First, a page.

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Species Notebook:

  • Hoary Willowherb

    • Hoary Willowherb: a touch of frost

      Post date: Monday, 2 January, 2017 - 20:57

      It is so easy to pass by a flower, jump to name and keep walking and end up misidentifying a species because you did not stop to think. I say 'you' but I really mean 'me'! It is one of my many bad habits and it's why I never made a good botanist. With the hoary willowherb (Epilobium parviflorum) it is so easy to just think "great willowherb" and yet there is really no reason why you should, there are several obvious differences.

      Although the flowers of hoary and great willowherbs have the same form, the greater is, indeed, greater than the flower of its hoary cousin and it is a deeper pink. Great willowherb also grows much taller than hoary, reaching well over a metre in height where the hoary would never get anywhere near a metre tall. The third and really the most obvious difference when you see it is that the hoary willowherb is very hairy whereas the greater is smooth. The hairs on the hoary willowherb are white and give the plant a grey appearance; hoary means greyish white. It is almost as if the plant is covered in hoar frost but as it flowers from July until September it obviously isn't! This is not as common as greater willowherb but they share a liking for damp habitats and they can both be found in ditches and alongside fresh water. Great willowherb is ore tolerant of dry conditions.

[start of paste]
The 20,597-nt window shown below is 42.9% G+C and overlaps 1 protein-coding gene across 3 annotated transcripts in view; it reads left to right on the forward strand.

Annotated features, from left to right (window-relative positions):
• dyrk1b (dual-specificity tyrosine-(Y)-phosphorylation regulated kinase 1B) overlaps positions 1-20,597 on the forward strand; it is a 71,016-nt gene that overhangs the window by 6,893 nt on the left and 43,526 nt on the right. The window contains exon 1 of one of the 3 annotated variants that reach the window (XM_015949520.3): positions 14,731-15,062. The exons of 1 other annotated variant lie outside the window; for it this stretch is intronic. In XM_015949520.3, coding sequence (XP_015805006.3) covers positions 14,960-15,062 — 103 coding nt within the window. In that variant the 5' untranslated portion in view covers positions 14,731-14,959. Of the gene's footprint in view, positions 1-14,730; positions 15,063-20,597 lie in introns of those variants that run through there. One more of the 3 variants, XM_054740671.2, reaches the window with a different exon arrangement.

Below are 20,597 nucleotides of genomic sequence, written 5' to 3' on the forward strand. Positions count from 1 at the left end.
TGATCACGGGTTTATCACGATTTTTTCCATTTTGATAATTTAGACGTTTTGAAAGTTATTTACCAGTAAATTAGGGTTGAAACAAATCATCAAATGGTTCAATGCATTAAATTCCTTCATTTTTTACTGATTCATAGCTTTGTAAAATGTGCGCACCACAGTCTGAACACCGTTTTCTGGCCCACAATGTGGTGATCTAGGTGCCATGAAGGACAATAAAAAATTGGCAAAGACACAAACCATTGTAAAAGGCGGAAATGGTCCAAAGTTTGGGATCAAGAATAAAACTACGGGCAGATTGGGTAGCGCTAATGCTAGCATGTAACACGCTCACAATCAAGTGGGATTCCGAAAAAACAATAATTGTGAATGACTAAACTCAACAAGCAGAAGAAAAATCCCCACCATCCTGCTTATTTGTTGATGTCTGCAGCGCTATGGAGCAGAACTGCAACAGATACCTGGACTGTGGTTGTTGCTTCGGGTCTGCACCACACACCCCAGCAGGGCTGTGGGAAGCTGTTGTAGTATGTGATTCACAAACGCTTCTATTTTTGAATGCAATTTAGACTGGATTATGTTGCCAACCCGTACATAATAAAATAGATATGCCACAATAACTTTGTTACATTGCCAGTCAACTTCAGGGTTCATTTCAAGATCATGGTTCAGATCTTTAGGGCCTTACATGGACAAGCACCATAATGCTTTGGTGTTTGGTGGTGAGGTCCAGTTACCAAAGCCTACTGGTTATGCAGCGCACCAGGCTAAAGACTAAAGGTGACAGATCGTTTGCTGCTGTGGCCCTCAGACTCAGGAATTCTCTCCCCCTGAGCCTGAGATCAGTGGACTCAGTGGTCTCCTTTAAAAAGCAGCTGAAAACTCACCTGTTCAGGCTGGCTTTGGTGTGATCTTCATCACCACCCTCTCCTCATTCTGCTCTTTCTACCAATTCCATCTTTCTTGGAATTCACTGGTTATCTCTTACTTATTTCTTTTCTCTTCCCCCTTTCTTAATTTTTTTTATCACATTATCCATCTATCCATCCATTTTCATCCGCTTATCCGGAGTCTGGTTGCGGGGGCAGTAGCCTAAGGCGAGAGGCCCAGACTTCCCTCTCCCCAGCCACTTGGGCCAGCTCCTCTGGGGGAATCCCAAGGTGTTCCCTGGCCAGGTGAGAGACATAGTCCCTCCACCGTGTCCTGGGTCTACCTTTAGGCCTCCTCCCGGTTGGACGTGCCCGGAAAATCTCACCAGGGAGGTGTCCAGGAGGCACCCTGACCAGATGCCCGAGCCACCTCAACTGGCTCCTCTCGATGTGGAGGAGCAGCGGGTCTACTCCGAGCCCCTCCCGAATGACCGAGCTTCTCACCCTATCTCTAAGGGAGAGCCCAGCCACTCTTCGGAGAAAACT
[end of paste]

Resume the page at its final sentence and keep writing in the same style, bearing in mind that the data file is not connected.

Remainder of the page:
In traditional medicine hoary willowherb was thought to be a remedy for various problems with the kidneys and urinary tract


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